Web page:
She was this and only this, and could not be any other.
I’d been invited to a performance of a chamber ensemble at a state university. The
university was hosting a group with an international reputation, as some schools often do to improve their own, or to display their claim to culture by way of a public service—
human motives are often mixed—and the concert hall was nearly filled.
It was a night of contrasts: the violinist, (who was married to the cellist,) was
dressed in a drab suit and matching dark tie, and opposite him, his wife in a broad, floral-
pattered dress, and behind them, the pianist, like the Hegelian result of thesis and
antithesis, dressed in a compromising tan suit. The selections were contrasted as
well: Beethoven’s Trio #1 in E Flat Major, Op. 1, noted for its amusing moments—we
are not to say Beethoven did not have a sense of humor—to Tchaikovsky’s Trio in A
Minor, on the death of his dear friend and fellow composer, Nickolai Rubinstein, which
contained the expected dirge-like sections.
A few minutes into the first composition, I noticed a fourth face. It was smallish,
oval, and white as paper. I could see her image only when the pianist reached the end of
the page, (she sat in a black metal chair, and used his figure to block her own,) when she
rose slowly—like a curious moon among more substantial stellar bodies—to crisply turn
the page after the pianist, at the precise moment, indicated his approval with a nod of his head. At her highest ascent, she stood in a crouching position, and never did her height
exceed his. Then once the leaf was peeled back, she disappeared behind him.
Her black gown, from throat to ankle, matched the flat black of the curtains behind her that separated the stage from the apron where the ensemble played.
You could tell when the pianist was about to conclude the page simply by watching
for that oval moon to appear, first around the side, then rising slowly, the eyes focusing
more intently on the score, until the signal was given, and the act performed.
At intermission, the players left the stage. It was confusing, since I did not see the page turner leave with the others. Perhaps she moved parallel with them, certainly that
would have kept her in character, and within the expectations of the ensemble, which
had to be an invisible presence, or if not this, than an anonymous one. They must
have had an understanding, and somehow arranged it so she would exit and return
without being noticed, simply by moving alongside one of the members, so as to
be kept obscure by one of the larger bodies.
Who would disagree with the necessity of her invisibility, and who was I to give any
attention whatsoever to anything other than the quality of the performance, or to anyone
other than the principal musicians?
In our computerized arsenal of techno-gadgetry, there is, in fact, a mechanical
page turner, and I am unsure why the classical music community—especially this
trio, or quartet of sorts—would not use such a devise. Maybe they prefer a traditional
performance with its manners and trappings, but certainly, in terms of efficiency, cost,
and the distraction factor, they might profit from joining the robotic age.
The page turner. I prefer to think of this diminutive person—surely in part she must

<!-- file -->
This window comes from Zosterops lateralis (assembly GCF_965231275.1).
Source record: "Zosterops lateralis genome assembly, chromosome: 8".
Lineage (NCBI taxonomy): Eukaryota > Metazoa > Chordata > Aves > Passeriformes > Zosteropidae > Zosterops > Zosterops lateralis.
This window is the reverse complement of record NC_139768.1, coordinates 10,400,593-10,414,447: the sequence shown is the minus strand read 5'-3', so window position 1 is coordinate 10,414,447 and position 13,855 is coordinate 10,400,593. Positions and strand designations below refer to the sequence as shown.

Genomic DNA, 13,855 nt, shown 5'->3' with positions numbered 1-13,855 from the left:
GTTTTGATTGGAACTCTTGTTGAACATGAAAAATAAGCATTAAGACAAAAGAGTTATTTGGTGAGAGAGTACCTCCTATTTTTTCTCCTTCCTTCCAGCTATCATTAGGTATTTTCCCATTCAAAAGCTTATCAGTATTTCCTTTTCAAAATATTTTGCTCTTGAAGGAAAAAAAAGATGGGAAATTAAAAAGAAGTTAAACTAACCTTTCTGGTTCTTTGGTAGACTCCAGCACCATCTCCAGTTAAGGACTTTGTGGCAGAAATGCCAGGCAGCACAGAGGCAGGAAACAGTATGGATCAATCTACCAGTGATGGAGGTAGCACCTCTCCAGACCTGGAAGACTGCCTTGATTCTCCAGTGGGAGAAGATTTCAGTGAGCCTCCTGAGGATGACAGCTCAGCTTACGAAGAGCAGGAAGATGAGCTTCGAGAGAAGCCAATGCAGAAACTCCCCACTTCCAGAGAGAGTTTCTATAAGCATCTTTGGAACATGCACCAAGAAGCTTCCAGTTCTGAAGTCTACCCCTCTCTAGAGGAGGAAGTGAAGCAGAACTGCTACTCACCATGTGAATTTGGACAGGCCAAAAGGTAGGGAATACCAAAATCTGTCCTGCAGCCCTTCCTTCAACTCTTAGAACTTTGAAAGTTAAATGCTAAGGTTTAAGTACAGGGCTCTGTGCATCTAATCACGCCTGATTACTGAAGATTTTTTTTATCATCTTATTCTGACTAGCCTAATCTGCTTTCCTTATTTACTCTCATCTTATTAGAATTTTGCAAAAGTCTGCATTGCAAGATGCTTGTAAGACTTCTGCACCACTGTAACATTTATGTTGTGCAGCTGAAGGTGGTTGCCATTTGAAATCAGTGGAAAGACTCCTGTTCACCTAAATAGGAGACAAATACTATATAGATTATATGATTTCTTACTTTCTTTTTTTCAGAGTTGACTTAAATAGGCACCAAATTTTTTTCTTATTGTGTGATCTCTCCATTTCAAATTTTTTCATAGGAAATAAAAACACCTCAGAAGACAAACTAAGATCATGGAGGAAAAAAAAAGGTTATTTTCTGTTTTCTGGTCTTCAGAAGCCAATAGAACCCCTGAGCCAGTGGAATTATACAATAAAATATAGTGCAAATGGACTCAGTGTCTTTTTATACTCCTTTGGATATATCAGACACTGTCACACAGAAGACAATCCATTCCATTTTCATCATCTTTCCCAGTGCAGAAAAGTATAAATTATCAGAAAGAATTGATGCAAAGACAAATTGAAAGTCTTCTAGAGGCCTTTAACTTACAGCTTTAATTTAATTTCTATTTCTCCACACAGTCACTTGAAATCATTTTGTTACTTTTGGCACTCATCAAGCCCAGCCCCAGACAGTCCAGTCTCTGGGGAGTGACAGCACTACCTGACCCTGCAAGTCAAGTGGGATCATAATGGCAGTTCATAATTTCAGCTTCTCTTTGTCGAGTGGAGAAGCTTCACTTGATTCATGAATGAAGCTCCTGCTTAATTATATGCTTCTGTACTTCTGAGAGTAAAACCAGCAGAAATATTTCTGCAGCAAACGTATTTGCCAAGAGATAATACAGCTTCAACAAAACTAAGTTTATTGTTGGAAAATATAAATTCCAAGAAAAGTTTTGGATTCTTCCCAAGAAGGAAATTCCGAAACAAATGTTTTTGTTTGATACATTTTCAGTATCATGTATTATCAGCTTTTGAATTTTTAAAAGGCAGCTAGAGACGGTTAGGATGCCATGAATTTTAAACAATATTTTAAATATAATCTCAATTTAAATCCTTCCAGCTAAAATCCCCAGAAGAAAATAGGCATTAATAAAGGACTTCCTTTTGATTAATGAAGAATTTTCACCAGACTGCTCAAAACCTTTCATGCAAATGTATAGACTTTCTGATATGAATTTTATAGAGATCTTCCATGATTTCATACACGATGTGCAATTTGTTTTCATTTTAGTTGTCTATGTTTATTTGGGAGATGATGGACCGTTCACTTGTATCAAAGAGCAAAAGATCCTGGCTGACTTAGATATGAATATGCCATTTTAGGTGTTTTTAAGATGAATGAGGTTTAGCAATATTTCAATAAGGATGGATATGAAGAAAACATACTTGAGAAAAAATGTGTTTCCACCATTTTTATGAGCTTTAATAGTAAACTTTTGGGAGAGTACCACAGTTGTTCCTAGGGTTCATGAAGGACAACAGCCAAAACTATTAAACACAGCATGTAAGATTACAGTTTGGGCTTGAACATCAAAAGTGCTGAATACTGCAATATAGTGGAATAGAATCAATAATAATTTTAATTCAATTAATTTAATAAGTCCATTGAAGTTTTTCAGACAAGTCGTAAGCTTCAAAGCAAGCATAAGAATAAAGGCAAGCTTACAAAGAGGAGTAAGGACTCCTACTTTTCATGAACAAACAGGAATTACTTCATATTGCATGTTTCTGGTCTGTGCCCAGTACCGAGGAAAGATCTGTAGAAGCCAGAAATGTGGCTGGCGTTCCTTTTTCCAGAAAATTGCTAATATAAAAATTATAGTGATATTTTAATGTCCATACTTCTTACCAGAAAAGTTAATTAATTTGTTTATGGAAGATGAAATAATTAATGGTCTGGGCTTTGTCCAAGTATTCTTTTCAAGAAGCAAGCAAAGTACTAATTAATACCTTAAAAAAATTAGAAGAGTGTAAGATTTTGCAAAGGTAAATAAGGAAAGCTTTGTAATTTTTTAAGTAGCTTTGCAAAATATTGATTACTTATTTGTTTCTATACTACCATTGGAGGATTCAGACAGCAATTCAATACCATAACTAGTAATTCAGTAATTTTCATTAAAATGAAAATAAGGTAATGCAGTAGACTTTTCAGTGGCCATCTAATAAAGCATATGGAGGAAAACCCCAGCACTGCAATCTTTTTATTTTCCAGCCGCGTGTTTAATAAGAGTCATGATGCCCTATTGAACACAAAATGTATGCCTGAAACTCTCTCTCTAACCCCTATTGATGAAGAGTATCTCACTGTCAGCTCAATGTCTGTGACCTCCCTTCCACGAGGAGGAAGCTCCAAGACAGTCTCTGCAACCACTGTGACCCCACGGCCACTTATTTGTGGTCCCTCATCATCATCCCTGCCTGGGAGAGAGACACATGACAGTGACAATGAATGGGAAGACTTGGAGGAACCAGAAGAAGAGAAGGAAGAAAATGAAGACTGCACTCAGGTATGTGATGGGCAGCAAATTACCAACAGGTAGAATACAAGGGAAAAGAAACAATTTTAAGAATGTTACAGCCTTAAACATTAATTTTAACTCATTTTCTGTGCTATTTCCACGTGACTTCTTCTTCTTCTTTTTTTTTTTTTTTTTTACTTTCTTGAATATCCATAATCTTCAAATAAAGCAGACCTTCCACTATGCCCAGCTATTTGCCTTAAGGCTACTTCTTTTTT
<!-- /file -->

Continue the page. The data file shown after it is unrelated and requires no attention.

have been chosen for her size, along with keen sight, and devotion to music, maybe a graduate student, likely, but not for certain—as a symbol, and something more than
a symbol too, of all the earthly beings that make possible the larger glories of the world,
the music of Beethoven or Tchaikovsky. That such a being, like the silent workers in
research laboratories assisting the designers of solar energy components, radio-electron
telescope machinists, or assemblers of magnetic imaging systems, was in that rare
category of the sine qua non, without which the greater thing could not be; that if she did
not pull back the score, the next page—and all future pages of yet unknown things—
might never occur. That maybe she was a manifestation of the unseen page turners who
push us on to the next experience, toward the disclosures we would never encounter were
it not for them; the necessary accompaniment to the inventor, explorer—always to the
writer—the influence that tells us when to move forward, depart, or search for the
essential direction of expectation itself. The name excluded from the program.
At the conclusion of the performance, when the audience clapped loudly and longand there were shouts of “bravo, bravo,” the page turner sat with her head bent so low her face was hidden, and we could see only the dark hair on the top of her head. Her hands were folded in the pleats of her gown so as not to expose them, and when the others left the stage, she sat motionless, alone.
When the ensemble remained in the wings an appropriate time, so as to re-enter to
receive an even higher level of acclaim, she remained, head lowered, as to deflect any
attention, to pass it all on to the players, and to let the audience know she was not the
object of their adulation. After the last accolade, they all left together, she with them, unnoticed and unknown.
It was during the time the ensemble was in the wings, ready to come out again
to take their last bows, and she was on stage alone, that one could not help wonder if
the applause which continued throughout the temporary absence of the players, was
not truly hers and hers alone.
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